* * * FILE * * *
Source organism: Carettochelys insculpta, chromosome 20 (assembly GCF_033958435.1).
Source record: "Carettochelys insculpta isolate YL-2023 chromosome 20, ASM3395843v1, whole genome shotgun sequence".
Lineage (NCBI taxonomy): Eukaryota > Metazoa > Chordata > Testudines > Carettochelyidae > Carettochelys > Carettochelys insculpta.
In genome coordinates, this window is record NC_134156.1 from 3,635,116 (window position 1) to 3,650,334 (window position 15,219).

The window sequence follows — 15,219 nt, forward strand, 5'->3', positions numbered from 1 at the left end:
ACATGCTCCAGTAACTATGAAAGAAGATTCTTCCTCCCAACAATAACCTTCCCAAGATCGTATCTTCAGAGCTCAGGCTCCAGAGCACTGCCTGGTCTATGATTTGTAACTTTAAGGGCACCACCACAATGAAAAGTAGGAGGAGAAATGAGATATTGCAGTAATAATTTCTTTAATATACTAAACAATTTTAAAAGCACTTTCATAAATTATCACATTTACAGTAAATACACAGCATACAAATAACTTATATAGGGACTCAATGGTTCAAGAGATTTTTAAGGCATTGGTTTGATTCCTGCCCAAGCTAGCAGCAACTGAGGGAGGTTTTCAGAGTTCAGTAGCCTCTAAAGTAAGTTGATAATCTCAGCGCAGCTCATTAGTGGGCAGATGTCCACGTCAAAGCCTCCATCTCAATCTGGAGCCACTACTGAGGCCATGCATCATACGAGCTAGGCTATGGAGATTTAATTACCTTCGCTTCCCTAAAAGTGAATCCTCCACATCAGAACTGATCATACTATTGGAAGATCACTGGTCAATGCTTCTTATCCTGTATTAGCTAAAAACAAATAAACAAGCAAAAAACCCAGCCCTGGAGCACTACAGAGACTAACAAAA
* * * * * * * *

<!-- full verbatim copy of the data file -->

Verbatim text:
Source organism: Carettochelys insculpta, chromosome 20 (assembly GCF_033958435.1).
Source record: "Carettochelys insculpta isolate YL-2023 chromosome 20, ASM3395843v1, whole genome shotgun sequence".
Lineage (NCBI taxonomy): Eukaryota > Metazoa > Chordata > Testudines > Carettochelyidae > Carettochelys > Carettochelys insculpta.
In genome coordinates, this window is record NC_134156.1 from 3,635,116 (window position 1) to 3,650,334 (window position 15,219).

The window sequence follows — 15,219 nt, forward strand, 5'->3', positions numbered from 1 at the left end:
ACATGCTCCAGTAACTATGAAAGAAGATTCTTCCTCCCAACAATAACCTTCCCAAGATCGTATCTTCAGAGCTCAGGCTCCAGAGCACTGCCTGGTCTATGATTTGTAACTTTAAGGGCACCACCACAATGAAAAGTAGGAGGAGAAATGAGATATTGCAGTAATAATTTCTTTAATATACTAAACAATTTTAAAAGCACTTTCATAAATTATCACATTTACAGTAAATACACAGCATACAAATAACTTATATAGGGACTCAATGGTTCAAGAGATTTTTAAGGCATTGGTTTGATTCCTGCCCAAGCTAGCAGCAACTGAGGGAGGTTTTCAGAGTTCAGTAGCCTCTAAAGTAAGTTGATAATCTCAGCGCAGCTCATTAGTGGGCAGATGTCCACGTCAAAGCCTCCATCTCAATCTGGAGCCACTACTGAGGCCATGCATCATACGAGCTAGGCTATGGAGATTTAATTACCTTCGCTTCCCTAAAAGTGAATCCTCCACATCAGAACTGATCATACTATTGGAAGATCACTGGTCAATGCTTCTTATCCTGTATTAGCTAAAAACAAATAAACAAGCAAAAAACCCAGCCCTGGAGCACTACAGAGACTAACAAAA